There’s been a call for international donors to adjust their priorities and invest in sustainable sea transport to reduce the Pacific’s reliance on expensive and high-polluting fossil fuels.
Dr Peter Nuttall, head of the sustainable sea transport research program at the University of the South Pacific, says the region’s strategies for moving to a low-carbon economy appear to be ignoring the need to reform the maritime sector.
He says sea transport in the Pacific is facing a “looming crisis” due to the spiralling cost of fuel.
“For Pacific island communities and countries, shipping is an absolute lifeline,” Dr Nuttall told the ABC.
“For many small maritime communities, if you cannot get ships out to the islands, then those communities simply have no futures.”
But Dr Nuttall says the donor community has focused on funding renewable energy projects in the electricity sector but ignored the need to do the same in the shipping industry.
“We’re the most dependent region in the world on imported fossil fuel,” he said.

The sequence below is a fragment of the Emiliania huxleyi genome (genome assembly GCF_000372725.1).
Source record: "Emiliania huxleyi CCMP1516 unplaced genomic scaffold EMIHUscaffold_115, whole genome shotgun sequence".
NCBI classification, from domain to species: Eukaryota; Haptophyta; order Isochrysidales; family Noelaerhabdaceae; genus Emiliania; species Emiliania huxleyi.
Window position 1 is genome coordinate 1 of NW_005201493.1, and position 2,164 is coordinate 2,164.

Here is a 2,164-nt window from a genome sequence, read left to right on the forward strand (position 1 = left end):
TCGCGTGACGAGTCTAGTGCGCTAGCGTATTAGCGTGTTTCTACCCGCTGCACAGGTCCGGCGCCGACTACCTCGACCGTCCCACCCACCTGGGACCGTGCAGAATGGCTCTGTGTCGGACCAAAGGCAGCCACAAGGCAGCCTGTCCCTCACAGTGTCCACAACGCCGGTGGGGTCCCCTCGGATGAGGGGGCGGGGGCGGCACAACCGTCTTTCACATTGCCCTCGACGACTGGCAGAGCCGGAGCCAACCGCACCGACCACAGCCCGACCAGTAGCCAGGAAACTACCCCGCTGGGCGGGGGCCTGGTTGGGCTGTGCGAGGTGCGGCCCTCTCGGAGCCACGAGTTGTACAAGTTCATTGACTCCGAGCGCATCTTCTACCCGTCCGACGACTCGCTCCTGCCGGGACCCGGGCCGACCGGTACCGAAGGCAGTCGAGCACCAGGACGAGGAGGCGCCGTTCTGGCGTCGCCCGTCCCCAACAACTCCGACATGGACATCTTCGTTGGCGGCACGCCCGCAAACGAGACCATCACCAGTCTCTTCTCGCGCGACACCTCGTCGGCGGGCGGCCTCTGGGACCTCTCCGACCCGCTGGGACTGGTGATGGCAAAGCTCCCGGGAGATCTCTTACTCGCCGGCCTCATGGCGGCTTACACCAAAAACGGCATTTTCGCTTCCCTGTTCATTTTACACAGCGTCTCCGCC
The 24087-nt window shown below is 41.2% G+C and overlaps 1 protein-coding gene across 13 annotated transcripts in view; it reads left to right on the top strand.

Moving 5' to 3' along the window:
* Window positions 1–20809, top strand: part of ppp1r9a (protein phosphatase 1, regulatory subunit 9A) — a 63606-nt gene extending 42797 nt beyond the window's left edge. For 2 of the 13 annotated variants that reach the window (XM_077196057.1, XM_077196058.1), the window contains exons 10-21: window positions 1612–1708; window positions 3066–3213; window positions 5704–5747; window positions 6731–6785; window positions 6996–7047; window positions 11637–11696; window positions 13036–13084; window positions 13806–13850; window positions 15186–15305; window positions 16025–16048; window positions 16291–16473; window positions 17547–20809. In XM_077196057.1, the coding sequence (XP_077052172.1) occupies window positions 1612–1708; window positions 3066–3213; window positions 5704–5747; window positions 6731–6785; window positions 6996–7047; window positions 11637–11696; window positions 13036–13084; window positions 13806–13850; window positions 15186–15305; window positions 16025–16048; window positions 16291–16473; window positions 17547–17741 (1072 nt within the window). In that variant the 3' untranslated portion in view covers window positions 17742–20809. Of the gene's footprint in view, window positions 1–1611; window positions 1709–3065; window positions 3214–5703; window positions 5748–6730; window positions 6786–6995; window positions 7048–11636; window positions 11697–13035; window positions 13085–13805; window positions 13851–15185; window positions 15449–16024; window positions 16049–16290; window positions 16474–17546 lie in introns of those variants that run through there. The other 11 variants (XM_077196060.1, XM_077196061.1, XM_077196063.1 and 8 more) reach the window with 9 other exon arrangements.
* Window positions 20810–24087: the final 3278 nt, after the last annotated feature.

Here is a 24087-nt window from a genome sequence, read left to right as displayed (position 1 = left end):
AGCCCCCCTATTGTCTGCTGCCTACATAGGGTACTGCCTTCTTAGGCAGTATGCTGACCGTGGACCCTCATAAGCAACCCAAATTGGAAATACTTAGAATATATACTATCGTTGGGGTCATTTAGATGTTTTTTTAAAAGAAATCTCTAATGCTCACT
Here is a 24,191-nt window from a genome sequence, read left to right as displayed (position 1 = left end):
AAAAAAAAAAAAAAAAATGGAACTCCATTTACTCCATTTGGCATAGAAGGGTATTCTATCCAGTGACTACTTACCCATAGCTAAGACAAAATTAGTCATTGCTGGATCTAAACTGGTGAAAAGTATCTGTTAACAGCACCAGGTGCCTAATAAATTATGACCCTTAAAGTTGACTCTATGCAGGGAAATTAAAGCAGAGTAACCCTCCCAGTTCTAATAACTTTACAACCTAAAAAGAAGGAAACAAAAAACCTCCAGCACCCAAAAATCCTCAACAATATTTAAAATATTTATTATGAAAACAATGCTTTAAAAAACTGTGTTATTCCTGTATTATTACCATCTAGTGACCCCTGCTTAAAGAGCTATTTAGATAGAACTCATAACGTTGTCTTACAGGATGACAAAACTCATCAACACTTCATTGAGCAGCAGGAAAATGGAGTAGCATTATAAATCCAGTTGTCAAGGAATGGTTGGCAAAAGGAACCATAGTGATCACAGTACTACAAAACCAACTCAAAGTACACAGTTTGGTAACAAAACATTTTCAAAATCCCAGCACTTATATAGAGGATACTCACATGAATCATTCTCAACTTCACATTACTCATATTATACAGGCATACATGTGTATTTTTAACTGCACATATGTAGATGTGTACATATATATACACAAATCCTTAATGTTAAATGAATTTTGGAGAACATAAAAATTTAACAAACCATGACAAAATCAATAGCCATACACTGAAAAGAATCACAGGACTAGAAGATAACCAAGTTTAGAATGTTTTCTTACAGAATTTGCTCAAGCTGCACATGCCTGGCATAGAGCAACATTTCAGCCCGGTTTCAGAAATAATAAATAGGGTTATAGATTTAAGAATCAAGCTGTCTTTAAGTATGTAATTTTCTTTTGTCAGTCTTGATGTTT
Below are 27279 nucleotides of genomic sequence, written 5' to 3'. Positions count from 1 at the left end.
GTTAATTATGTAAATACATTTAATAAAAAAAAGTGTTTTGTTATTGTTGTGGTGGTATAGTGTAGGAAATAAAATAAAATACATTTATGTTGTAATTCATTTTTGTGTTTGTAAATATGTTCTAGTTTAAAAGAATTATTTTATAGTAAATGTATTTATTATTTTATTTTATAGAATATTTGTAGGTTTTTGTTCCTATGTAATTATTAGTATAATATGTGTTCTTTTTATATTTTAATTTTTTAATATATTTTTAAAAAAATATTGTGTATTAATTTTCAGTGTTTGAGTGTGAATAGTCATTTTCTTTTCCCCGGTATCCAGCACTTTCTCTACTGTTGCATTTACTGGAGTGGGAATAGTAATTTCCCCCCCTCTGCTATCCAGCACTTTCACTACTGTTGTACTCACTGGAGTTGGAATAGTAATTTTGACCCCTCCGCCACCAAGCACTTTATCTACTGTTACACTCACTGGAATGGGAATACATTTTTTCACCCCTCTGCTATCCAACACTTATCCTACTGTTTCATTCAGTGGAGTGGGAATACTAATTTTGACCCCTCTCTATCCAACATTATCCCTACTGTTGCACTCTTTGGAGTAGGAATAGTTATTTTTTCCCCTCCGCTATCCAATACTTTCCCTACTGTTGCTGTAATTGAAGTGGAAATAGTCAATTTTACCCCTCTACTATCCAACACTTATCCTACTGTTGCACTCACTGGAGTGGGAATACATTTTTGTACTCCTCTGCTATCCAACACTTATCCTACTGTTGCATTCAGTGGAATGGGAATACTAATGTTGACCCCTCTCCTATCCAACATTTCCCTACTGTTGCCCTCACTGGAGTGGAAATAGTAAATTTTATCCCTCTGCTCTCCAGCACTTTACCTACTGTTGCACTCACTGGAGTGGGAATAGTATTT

“Seventy per cent, maybe as high as seventy-five per cent, of all fossil fuel burnt in the Pacific today is burnt for transport.
“Many consultants (working for aid donors) come from a continental mindset where transport is the lowest user of energy and the whole concept that sea transport is critical is totally alien.”
Dr Nuttall says the maritime sector is ripe for investment in more sustainable methods of transport.
“There are a range of renewable energy technologies and there are a whole lot of things you can do with conventional diesel-powered ships or heavy fuel-powered ships to make them more efficient,” he said.
Dr Nuttall was one of the organisers of the second Sustainable Sea Transport Talanoa conference, held recently at the University of the South Pacific in Suva.
SUVA, (RADIO AUSTRALIA)